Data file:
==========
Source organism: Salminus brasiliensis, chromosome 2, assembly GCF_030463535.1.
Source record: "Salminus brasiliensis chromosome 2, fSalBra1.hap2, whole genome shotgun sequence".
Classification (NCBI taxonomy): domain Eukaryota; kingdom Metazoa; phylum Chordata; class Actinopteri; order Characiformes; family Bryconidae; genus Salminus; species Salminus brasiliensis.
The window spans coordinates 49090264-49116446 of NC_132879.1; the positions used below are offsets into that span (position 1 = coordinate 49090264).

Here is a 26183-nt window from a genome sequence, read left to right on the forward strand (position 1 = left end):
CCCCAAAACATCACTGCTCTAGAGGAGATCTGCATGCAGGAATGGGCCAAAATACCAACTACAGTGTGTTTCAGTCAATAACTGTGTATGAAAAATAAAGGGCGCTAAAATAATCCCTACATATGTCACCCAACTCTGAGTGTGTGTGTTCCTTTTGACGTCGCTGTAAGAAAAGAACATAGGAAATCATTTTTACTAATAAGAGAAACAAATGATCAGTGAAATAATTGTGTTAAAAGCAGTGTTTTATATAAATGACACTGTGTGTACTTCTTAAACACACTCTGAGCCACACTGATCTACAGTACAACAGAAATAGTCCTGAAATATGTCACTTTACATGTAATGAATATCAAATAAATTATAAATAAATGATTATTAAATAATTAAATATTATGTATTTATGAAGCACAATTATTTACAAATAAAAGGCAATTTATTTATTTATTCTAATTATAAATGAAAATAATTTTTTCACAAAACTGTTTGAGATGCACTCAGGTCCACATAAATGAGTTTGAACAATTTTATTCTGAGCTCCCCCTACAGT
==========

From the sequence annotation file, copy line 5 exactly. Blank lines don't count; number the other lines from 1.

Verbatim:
Here is a 26183-nt window from a genome sequence, read left to right on the forward strand (position 1 = left end):